Progress in this and other byproduct use still faces some significant hurdles, however. Tlusty noted, for instance, there are many restaurants and small processors that cut fish and produce waste. Collecting byproducts from such scattered locations is difficult and likely not a viable business. Until that situation changes by, for example, the development of a small and economical rendering technology, those byproducts will be lost.

What’s more, merely collecting byproduct is not enough.

“The main challenge in obtaining these products is securing material which has retained its nutritional value and has not started to oxidize. The ability to do this has limited the total volume available and also resulted in seasonal fluctuations in the supply,” said Jeff Kazin, global director of risk management at Cargill Aqua Nutrition.

One consequence in the past is that the byproducts that did show up might not be fit for processing. To help overcome this problem, Cargill made strategic investments with some suppliers to encourage better byproduct capture and processing, Kazin said.

Collection and quality are also a concern also at IFFO. Byproducts must be treated like items intended for human consumption, which means rapid transport, on the spot rendering, cooling or other appropriate actions.

Auchterlonie said that quality byproduct procurement has been helped by such technological innovations as the inclusion of fishmeal plants on fishing or processing vessels for some of the major wild fish species. In the quality department, he added, aquaculture has an edge.

“Aquaculture byproduct tends to be easy to collect, maintained at low temperature and is more straightforward overall than collection of fisheries byproducts,” Auchterlonie said.

Freeze-dried salmon tails, like these produced by New Zealand King Salmon, are used to create a line of pet foods. Photo courtesy of New Zealand King Salmon.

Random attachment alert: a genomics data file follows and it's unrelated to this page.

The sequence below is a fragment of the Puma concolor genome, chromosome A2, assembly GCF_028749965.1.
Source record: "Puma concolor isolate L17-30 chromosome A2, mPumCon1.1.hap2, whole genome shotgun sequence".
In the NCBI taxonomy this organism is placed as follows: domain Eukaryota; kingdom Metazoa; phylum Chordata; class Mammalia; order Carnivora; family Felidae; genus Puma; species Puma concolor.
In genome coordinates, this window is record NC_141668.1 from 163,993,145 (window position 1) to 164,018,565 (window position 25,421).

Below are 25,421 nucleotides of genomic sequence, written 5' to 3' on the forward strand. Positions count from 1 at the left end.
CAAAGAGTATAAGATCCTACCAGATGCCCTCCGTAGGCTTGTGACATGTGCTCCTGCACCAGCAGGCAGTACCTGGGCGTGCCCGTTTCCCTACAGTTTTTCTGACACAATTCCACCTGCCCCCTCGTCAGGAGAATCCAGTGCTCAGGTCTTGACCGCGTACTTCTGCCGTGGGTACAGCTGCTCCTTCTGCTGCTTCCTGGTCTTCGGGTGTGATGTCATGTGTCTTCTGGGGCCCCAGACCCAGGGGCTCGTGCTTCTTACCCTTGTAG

Byproduct processing not only improves sustainability but could also help the bottom line, according to Julien Stevens. Now an aquaculture team leader at New Zealand King Salmon, Stevens was part of a team at the University of Stirling in Scotland that studied the rising use of aquaculture byproducts. The investigators found that recognizing the value in what had been considered waste lead to better results – especially when this consideration was integral from the beginning.

“What we found in the research is companies that really designed their processing flow with full use of the byproduct in mind tended to make the most money off those byproducts,” Stevens said.

Stevens noted that some companies paid to get rid of their waste while others made money off these byproducts. Eventually, those firms that get more value out of their product could prove more successful in the marketplace, he said.

There is a final possible benefit: improved employee satisfaction from working for an eco-friendly company. Stevens, for instance, is passionate about not wasting resources, and that is one reason why after completing his studies at the University of Stirling that he chose to work at New Zealand King Salmon.

“They really recognize the value of using the whole fish,” he said.